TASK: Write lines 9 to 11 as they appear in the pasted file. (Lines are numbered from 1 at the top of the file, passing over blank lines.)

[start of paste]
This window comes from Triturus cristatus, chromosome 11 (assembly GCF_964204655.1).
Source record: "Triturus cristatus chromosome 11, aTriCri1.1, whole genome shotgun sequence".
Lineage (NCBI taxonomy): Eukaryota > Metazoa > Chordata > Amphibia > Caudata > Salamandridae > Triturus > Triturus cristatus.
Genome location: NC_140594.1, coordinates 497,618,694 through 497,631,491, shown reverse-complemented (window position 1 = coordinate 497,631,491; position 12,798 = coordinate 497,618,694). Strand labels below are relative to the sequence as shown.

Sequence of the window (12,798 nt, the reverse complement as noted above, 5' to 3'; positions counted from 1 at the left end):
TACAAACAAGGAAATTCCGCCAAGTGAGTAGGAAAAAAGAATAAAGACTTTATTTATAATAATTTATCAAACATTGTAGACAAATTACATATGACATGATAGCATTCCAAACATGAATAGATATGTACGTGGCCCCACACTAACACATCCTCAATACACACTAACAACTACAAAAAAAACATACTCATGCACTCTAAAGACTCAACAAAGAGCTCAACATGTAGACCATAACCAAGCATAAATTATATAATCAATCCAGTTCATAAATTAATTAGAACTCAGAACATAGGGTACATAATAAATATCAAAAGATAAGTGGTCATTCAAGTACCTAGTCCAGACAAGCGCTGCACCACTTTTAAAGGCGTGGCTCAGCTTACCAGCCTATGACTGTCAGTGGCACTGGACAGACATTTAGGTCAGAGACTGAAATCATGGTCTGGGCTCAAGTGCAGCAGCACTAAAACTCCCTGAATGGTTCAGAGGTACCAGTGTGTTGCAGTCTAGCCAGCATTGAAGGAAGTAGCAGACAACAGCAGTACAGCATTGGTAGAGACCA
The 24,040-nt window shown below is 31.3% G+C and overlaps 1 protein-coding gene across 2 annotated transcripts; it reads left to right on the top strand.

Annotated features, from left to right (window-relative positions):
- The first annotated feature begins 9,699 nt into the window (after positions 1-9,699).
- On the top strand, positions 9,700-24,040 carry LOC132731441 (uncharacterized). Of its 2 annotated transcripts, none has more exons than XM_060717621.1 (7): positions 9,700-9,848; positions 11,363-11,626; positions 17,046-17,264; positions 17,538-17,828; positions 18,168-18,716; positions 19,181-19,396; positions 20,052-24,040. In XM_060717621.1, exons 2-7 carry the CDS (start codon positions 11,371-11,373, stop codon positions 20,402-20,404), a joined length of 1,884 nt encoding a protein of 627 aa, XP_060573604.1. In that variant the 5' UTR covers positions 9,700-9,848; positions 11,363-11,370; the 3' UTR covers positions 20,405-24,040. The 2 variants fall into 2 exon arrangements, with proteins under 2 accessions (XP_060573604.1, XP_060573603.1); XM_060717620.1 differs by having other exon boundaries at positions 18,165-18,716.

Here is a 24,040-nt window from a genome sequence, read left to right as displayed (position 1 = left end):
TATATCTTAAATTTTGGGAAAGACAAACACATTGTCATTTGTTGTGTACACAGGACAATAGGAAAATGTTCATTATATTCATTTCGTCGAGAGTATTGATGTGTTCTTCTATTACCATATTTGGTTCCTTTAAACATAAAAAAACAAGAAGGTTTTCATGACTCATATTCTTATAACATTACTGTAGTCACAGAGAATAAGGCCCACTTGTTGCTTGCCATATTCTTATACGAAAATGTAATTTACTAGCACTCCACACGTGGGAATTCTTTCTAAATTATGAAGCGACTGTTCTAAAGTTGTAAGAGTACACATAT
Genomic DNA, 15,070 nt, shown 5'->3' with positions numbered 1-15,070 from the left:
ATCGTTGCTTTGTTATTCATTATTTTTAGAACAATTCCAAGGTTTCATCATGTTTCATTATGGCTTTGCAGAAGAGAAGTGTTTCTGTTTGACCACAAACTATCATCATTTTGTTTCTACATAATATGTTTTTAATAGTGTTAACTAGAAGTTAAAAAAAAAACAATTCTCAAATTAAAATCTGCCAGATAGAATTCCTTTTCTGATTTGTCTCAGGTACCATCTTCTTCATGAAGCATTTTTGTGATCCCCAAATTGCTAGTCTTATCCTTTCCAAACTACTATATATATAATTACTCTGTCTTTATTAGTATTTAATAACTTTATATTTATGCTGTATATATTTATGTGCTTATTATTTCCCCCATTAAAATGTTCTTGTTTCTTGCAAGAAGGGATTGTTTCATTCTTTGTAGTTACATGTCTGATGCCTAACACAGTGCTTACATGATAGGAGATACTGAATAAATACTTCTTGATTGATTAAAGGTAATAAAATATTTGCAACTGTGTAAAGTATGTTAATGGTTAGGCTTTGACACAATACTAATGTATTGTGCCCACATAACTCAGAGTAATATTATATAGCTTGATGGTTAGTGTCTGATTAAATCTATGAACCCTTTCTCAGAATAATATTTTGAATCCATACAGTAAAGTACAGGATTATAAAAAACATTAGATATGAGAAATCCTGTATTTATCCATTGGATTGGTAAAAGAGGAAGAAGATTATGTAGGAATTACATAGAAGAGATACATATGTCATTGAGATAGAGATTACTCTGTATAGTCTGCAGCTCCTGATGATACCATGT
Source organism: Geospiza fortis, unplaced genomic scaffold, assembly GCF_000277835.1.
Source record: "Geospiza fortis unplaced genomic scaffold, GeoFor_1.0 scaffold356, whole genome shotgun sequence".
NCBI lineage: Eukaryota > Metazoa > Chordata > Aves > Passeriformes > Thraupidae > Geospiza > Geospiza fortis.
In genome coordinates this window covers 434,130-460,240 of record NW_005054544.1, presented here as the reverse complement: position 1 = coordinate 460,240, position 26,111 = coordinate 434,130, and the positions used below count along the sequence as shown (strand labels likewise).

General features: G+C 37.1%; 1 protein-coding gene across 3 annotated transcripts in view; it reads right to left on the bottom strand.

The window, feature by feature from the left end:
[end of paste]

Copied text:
- The first annotated feature begins 9,699 nt into the window (after positions 1-9,699).
- On the top strand, positions 9,700-24,040 carry LOC132731441 (uncharacterized). Of its 2 annotated transcripts, none has more exons than XM_060717621.1 (7): positions 9,700-9,848; positions 11,363-11,626; positions 17,046-17,264; positions 17,538-17,828; positions 18,168-18,716; positions 19,181-19,396; positions 20,052-24,040. In XM_060717621.1, exons 2-7 carry the CDS (start codon positions 11,371-11,373, stop codon positions 20,402-20,404), a joined length of 1,884 nt encoding a protein of 627 aa, XP_060573604.1. In that variant the 5' UTR covers positions 9,700-9,848; positions 11,363-11,370; the 3' UTR covers positions 20,405-24,040. The 2 variants fall into 2 exon arrangements, with proteins under 2 accessions (XP_060573604.1, XP_060573603.1); XM_060717620.1 differs by having other exon boundaries at positions 18,165-18,716.

Here is a 24,040-nt window from a genome sequence, read left to right as displayed (position 1 = left end):